Day 34:

On Wednesday the highlight was going to a rehearsed reading of Lady Percy by Queynte Ladies in the afternoon, but before that I did a few more normal work things. These included sorting out the recycling of printer cartidges, going through some application notes and audience feedback…. Then, just after lunch we went up to the the other side of Covent Garden, to the Seven Dials Club, (just next to the Donmar Warehouse). We were expecting a verse play, and we weren’t disappointed: the reading turned out to be a full length (75 minute first half,15 minute interval, 50 minute second half) verse play, in the style of an early modern (Shakespeare/Marlowe…) history play, but focused on Lady Percy, the wife of Henry Hotspur, Earl of Northumberland, and with themes treating gender in a more 21st century way. There were obviously still wrinkles to be ironed out (it was after all, a rehearsed reading of a work in development, and not a final product!) such as, in my opinion, it being a little too long, but it was a wonderful piece, which was brilliantly written and which I look forward to seeing in its more final form in future. If you see it, or Quenyte Ladies’ other piece, Marge and Jules, on near you, I wholeheartedly recommend them! When I got back to the office I got on with what I’d been up to earlier with applications, but there were only 45 minutes of my day left…

Day 35:

On Thursday I got in, and finished off the admin from the previous day, and then started on something new – editing a video extract for an application. We wanted a clip from a previous performance with an opening overview and an endscreen, and no-one in the office had an experience of video editing, so I had a play around until I got something together that we were happy with. This took me longer than it probably would have taken someone with a lot of experience with editing videos, but I was proud of my achievement, and am hoping to improve my video editing skills over this year, to have an extra tool in my bag when I get to applying for jobs.  I then had some more upkeep things to do; some editing of the Fuel website, and some booking of trains for various people, both performers and members of the Fuel team, for a variety of events in the next few weeks. I also got to attend the first production meeting for a project in the future, which I can’t tell you very much about, but the meeting experience was fascinating, and the different options and methods and things which could (and then of those which should) be prioritised was an exciting discussion to attend and hear people’s opinions of (and give my own…)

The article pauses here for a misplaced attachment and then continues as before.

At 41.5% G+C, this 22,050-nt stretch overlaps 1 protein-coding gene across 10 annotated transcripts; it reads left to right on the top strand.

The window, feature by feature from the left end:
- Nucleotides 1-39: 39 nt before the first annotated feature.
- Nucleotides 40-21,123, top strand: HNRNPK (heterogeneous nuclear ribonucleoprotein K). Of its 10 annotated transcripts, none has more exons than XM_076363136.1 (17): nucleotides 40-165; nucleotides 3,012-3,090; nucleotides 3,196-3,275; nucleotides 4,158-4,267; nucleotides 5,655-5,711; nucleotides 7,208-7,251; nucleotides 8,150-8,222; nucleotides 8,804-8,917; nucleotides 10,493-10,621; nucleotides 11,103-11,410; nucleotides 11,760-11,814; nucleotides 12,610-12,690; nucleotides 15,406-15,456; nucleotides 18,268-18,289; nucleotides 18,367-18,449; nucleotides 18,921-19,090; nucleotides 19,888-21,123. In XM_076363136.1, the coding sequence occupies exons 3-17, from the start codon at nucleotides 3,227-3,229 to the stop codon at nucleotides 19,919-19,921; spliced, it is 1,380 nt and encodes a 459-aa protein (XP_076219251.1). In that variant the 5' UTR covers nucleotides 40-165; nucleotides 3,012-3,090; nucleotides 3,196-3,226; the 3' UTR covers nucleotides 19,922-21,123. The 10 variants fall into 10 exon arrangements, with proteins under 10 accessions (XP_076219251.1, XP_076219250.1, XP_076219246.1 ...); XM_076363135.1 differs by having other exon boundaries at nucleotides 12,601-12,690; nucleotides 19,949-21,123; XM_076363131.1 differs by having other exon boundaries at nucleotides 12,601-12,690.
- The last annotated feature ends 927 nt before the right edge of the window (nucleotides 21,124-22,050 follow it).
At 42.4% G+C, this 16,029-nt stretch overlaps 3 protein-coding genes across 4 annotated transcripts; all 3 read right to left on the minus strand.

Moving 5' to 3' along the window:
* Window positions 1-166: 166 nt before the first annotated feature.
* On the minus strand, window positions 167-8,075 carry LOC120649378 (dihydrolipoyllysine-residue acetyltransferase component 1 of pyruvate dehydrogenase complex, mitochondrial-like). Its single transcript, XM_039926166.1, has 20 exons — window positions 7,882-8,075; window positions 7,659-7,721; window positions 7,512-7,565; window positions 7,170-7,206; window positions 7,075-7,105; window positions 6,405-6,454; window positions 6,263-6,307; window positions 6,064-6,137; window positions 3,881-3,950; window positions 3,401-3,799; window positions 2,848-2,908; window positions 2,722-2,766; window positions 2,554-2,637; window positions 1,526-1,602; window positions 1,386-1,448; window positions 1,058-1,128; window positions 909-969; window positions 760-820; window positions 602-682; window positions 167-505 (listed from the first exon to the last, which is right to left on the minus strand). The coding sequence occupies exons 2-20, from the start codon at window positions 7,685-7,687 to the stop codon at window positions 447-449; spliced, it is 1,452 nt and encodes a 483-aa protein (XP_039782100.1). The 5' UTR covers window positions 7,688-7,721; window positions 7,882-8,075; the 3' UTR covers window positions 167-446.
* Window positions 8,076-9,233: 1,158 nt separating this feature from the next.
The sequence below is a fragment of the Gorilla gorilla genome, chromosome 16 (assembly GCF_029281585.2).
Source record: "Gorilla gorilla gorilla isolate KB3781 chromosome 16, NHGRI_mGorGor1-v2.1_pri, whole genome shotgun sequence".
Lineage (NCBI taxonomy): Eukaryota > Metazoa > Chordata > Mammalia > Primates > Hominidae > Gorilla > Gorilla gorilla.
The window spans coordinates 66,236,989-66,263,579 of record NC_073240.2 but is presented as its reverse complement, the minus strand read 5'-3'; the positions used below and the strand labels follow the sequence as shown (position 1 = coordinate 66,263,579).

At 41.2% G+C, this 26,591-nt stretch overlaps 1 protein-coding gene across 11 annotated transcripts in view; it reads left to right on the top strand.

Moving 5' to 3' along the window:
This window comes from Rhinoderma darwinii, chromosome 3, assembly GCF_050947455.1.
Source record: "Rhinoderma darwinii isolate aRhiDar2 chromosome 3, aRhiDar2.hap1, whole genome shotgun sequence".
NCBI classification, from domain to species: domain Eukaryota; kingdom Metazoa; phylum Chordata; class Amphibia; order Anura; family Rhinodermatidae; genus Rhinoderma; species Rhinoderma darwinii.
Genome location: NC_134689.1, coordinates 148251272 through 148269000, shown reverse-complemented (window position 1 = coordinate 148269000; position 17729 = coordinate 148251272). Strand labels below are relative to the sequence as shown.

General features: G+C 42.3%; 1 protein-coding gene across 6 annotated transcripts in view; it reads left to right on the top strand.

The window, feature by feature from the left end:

Day 36:

My last day at Fuel was a relatively quiet one, I went through the online statistics of our various websites for the month of September and inputted them into the comparison document, and I planned out some tweets for the coming weeks, but it was a great opportunity to ask any final questions to the members of the team about any advice they could give me. The most insightful was Tom’s suggestion that another thing I should check out/try to get experience of within theatre production/administration is how it works within a venue, rather than a production company, just so I have the experience of different environments and the requirements/particular skills or roles involved in each of those. Hopefully I will get a little of that this year, while at university, but if not, I agree that it would be a good step to take! We left the office a little early and Robyn, Kate and Tom took me out for a leaving drink, which was incredibly kind of them, and I appreciated it.

So that’s it guys… My time with Fuel is over, I am back at university for my final year, and I am so grateful for the wonderful opportunity I was given and the exciting time I had this summer. I really, really hope I’ll get to work with Fuel again, because they are a wonderful company, who produce incredible work, and they are all really great people, which is a lovely thing in a work environment. Thank you all as always for reading, I hope you’ll continue to enjoy my journey, and follow it along with me as it evolves, and I will see you next Friday, to tell you all about the Marlowe Showcase.

Emily xxx

P.S. I’m so sorry that when this went up at 5 o’clock, some of the text was missing. Not sure what happened, but I’ve fixed it now!